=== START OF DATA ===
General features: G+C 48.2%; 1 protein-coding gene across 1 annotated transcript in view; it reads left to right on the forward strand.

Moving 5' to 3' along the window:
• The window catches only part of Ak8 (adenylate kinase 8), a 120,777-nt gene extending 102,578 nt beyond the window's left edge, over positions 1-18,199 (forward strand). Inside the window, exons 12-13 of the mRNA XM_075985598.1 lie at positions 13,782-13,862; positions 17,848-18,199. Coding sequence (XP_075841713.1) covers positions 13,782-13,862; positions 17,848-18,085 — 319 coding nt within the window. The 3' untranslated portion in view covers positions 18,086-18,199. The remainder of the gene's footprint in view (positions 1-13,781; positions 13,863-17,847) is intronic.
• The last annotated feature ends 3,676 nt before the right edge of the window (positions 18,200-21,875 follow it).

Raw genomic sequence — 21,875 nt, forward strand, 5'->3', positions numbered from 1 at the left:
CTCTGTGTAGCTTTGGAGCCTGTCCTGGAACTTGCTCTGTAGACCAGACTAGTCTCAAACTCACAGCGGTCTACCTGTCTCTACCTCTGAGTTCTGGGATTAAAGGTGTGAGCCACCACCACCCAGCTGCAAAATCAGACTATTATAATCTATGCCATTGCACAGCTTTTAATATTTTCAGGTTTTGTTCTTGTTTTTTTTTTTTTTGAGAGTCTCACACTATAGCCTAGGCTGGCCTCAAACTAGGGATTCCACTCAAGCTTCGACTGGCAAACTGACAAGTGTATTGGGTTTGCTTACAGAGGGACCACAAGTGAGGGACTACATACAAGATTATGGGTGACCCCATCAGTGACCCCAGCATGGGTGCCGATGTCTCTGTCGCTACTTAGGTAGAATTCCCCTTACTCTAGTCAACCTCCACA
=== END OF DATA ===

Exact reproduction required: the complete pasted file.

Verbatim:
General features: G+C 48.2%; 1 protein-coding gene across 1 annotated transcript in view; it reads left to right on the forward strand.

Moving 5' to 3' along the window:
• The window catches only part of Ak8 (adenylate kinase 8), a 120,777-nt gene extending 102,578 nt beyond the window's left edge, over positions 1-18,199 (forward strand). Inside the window, exons 12-13 of the mRNA XM_075985598.1 lie at positions 13,782-13,862; positions 17,848-18,199. Coding sequence (XP_075841713.1) covers positions 13,782-13,862; positions 17,848-18,085 — 319 coding nt within the window. The 3' untranslated portion in view covers positions 18,086-18,199. The remainder of the gene's footprint in view (positions 1-13,781; positions 13,863-17,847) is intronic.
• The last annotated feature ends 3,676 nt before the right edge of the window (positions 18,200-21,875 follow it).

Raw genomic sequence — 21,875 nt, forward strand, 5'->3', positions numbered from 1 at the left:
CTCTGTGTAGCTTTGGAGCCTGTCCTGGAACTTGCTCTGTAGACCAGACTAGTCTCAAACTCACAGCGGTCTACCTGTCTCTACCTCTGAGTTCTGGGATTAAAGGTGTGAGCCACCACCACCCAGCTGCAAAATCAGACTATTATAATCTATGCCATTGCACAGCTTTTAATATTTTCAGGTTTTGTTCTTGTTTTTTTTTTTTTTGAGAGTCTCACACTATAGCCTAGGCTGGCCTCAAACTAGGGATTCCACTCAAGCTTCGACTGGCAAACTGACAAGTGTATTGGGTTTGCTTACAGAGGGACCACAAGTGAGGGACTACATACAAGATTATGGGTGACCCCATCAGTGACCCCAGCATGGGTGCCGATGTCTCTGTCGCTACTTAGGTAGAATTCCCCTTACTCTAGTCAACCTCCACA